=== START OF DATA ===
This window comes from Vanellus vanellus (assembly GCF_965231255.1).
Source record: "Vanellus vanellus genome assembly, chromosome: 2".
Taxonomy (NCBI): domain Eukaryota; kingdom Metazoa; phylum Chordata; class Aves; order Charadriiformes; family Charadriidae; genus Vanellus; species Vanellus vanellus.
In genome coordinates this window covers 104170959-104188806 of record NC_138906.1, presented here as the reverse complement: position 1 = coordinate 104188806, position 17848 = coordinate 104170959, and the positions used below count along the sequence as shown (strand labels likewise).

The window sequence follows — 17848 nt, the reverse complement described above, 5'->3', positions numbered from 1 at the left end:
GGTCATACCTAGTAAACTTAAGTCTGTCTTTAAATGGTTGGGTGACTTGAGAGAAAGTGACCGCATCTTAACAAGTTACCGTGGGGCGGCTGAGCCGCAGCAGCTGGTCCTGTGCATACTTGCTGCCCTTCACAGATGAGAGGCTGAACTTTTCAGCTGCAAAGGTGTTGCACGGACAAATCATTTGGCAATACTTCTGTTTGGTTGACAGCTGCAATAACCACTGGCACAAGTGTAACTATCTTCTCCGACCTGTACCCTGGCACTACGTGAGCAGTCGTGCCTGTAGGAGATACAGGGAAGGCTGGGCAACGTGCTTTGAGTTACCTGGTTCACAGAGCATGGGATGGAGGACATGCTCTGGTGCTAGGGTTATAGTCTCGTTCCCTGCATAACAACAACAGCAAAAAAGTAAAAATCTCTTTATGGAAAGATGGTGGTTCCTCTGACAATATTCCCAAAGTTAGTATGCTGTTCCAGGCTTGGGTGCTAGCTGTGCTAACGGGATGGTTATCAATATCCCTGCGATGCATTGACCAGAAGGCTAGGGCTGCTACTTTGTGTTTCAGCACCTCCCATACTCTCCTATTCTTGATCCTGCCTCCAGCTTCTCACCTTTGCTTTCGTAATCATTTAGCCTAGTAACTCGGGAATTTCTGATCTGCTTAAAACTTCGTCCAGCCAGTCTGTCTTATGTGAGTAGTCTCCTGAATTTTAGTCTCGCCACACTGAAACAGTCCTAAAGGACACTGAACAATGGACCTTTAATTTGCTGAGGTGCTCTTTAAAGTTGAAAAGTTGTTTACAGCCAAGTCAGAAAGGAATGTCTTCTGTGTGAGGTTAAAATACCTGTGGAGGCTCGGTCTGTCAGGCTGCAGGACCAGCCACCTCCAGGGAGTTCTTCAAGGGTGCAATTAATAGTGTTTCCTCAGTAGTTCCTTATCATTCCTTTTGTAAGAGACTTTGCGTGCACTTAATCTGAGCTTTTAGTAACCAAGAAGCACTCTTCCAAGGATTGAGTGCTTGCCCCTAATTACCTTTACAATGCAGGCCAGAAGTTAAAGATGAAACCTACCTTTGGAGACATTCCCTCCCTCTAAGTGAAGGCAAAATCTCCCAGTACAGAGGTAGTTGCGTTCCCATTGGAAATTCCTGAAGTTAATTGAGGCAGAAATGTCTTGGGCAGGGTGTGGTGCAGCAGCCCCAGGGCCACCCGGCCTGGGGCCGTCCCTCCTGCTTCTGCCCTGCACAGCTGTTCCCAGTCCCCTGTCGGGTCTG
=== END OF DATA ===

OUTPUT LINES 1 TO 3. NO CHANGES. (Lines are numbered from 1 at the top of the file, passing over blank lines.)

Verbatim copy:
This window comes from Vanellus vanellus (assembly GCF_965231255.1).
Source record: "Vanellus vanellus genome assembly, chromosome: 2".
Taxonomy (NCBI): domain Eukaryota; kingdom Metazoa; phylum Chordata; class Aves; order Charadriiformes; family Charadriidae; genus Vanellus; species Vanellus vanellus.